8. I had lots of monitoring during my first pregnancy due to pre-term labor. And I had it during the actual labor too. I also had my water broke, got pitocin, got an epidural, shoved my baby out breach and had an episiotomy. Yeah some of it was uncomfortable, but um, natural childbirth isn’t exactly pain-free right? Sorta the point, as I understand it. So either way there’s gonna be pain and discomfort. Call me crazy, but I just took it in stride. I was grateful for the care I got and was glad to get 20 weeks of contractions finally over with. Maybe it’s because I never did a ‘natural’ birth, but I didn’t care too. I gave birth to a kidney stone once without any pain relief and decided before I ever got pregnant that I would take whatever help I needed or was offered. I wanted to be comfortable and taken care of and I was. Frankly, I’d do it the same way again if I had to. My baby got here safe and sound and I enjoyed the time with my family while I labored. For the record, too, you can feel to push with an epidural. I did and my kid was coming out backwards. I suppose I have a hard time understanding wanting to go through so much pain when relief is safely available, but that’s just me. My major issue with a lot of people who push ‘natural’ birth is the idea that women should be experiencing pain to do it the natural way. It’s all natural. Nature dictates that baby is coming out one way or another and pain relief isn’t gonna stop it. There is no other time in a woman’s life that anyone would tell her she should accept pain. Headaches are a natural occurence but no one has ever told me I shouldn’t do anything about it since it wouldn’t be natural. I suppose it’s easy for me to not understand the joy of natural childbirth since I’ve never done it. Then again maybe that’s why it’s easy for someone who hasn’t experienced the comfort of an epidural to not understand choosing that route or actually like being in a hospital. I felt safe there. If anything went wrong…everything was right there immediately. Not intending to offend or anything, just my point of view. Okay, since we’re on the topic of motherhood and everyone’s having fun being passionate…I vote the next topic is breast vs. bottle!! Just kiding:)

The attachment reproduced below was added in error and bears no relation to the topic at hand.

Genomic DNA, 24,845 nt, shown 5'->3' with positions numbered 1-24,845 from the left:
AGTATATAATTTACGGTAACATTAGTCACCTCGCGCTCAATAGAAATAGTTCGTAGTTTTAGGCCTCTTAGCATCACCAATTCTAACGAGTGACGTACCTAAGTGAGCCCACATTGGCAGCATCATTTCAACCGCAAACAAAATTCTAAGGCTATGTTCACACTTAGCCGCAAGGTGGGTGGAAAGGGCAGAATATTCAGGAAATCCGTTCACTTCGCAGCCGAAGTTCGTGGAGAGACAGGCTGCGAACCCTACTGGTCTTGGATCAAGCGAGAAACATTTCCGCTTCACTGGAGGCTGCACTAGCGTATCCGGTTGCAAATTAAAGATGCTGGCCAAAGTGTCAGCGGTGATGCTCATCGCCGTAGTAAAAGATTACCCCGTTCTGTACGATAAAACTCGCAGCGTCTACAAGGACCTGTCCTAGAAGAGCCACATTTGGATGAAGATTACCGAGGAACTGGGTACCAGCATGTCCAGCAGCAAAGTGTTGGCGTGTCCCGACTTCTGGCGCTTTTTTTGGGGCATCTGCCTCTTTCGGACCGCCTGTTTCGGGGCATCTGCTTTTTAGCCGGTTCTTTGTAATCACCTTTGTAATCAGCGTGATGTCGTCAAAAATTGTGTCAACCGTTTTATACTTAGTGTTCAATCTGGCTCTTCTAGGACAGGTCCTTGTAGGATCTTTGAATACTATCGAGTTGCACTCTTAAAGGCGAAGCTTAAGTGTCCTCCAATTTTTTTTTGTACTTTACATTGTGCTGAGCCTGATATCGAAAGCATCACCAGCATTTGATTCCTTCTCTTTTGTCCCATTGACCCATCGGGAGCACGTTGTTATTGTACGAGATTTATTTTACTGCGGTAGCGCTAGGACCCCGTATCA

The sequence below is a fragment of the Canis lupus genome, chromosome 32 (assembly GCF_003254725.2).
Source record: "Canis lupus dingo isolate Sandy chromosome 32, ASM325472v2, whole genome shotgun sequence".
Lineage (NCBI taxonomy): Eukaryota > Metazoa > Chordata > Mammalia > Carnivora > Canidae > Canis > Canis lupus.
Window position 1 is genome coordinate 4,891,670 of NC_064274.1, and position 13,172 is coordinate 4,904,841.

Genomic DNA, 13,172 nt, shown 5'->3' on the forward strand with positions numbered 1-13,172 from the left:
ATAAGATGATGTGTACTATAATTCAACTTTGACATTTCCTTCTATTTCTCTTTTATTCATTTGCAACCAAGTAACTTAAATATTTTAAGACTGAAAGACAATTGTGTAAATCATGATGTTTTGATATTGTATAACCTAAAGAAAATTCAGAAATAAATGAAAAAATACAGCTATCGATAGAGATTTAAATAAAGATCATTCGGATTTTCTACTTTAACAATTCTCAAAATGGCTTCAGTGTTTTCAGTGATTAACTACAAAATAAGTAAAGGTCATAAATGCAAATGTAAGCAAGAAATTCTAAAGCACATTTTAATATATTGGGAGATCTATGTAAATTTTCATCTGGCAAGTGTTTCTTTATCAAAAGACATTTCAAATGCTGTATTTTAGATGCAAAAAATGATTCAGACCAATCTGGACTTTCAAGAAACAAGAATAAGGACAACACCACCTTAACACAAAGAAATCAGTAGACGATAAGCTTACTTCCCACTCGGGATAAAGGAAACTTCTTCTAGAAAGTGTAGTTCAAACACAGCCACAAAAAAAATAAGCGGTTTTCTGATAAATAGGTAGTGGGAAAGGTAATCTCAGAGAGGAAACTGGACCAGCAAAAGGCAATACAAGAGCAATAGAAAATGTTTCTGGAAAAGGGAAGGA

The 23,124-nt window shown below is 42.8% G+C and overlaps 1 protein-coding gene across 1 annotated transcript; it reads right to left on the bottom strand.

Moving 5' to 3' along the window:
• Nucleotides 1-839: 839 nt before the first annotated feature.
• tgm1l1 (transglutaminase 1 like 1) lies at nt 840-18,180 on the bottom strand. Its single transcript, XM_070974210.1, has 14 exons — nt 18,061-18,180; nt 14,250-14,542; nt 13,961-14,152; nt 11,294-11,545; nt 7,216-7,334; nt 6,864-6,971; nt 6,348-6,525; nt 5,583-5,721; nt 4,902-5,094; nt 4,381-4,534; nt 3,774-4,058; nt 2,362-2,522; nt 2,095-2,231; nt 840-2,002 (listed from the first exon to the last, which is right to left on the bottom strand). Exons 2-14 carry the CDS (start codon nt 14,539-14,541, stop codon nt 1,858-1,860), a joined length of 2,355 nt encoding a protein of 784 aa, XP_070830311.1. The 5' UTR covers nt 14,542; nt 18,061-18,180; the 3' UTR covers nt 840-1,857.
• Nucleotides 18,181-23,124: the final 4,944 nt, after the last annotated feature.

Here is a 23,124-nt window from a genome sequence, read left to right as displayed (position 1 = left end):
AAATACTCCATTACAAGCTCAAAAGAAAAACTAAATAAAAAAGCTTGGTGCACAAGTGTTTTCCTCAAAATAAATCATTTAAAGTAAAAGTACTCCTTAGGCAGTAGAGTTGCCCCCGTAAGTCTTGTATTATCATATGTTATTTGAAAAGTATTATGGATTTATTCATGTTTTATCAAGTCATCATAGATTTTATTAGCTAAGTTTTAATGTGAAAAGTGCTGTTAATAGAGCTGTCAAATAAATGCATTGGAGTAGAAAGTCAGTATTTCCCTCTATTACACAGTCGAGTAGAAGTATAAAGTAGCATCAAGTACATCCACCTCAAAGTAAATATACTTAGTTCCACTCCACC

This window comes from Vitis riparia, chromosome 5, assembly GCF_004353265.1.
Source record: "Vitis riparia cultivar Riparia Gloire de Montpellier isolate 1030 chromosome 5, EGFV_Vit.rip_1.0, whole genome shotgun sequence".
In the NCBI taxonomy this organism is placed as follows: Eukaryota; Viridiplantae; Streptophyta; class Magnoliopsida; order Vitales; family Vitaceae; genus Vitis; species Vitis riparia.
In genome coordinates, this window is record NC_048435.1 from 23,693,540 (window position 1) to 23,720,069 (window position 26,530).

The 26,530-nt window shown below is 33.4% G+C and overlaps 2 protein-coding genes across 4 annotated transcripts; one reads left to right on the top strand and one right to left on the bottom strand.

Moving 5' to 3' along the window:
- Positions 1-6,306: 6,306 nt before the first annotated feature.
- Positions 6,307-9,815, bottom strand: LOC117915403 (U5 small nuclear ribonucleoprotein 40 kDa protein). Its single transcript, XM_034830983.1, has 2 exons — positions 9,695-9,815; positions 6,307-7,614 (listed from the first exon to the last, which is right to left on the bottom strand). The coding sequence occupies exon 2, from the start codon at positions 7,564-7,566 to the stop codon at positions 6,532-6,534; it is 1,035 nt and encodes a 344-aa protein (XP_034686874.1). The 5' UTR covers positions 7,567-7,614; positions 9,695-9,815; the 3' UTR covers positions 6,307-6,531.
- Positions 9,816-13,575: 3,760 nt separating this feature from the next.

9. EMERY! Have you watched “The business of being born” a documentary about L&D here in the US? You HAVE TO WATCH IT!! It is amazing and you would LOVE it! I so wish that I had seen it before all my kids were born!PS, the way you have kids, I'm thinking you should just have the baby at home. That would be my dream. Google it and watch it. I promise you won't be sorry. Kelly Briggs

  10. Hunny Bee- Totally makes sense. And can I just say that birthing a breech vaginally is rockstar awesome? I think it’s AMAZING you were able to do that- that you weren’t told you HAD to have a Cesarean in that situation- because most women are told that that is their only option with breech.I see the difference between our opinions pretty clearly: I totally agree with medical intervention when there is sickness, illness, distress, etc. (Not just in birth but in everyday life.) However, I truly don’t view giving birth to a baby as an illness– something to be numbed or cured or treated. I believe it is an amazing, God-given experience and that the pain is MORE than worth that experience. And I believe it can be done outside hospital walls. I do NOT believe, however, that the pain is what <>makes<> the birth “natural”. The naturalness of it comes from trusting your body to do what women’s bodies have been doing since the beginning of time… bringing life. In a low risk pregnancy and birth, I believe we should allow our bodies to do what they were created to do. Because there is a power in that… a power I didn’t understand until I went through it.Everyone is different, and I totally understand that what I’m saying here is not the “cultural norm” nowadays. 99% of births in the US are in the hospital. And I did give birth in a hospital last time around- just with a midwife attending. Birth has become a hospitalized event. I’m simply saying that most births don’t NEED the hospitals or machines! And I think that for the last century, that’s exactly what we as women have been taught to believe. And that makes me sad.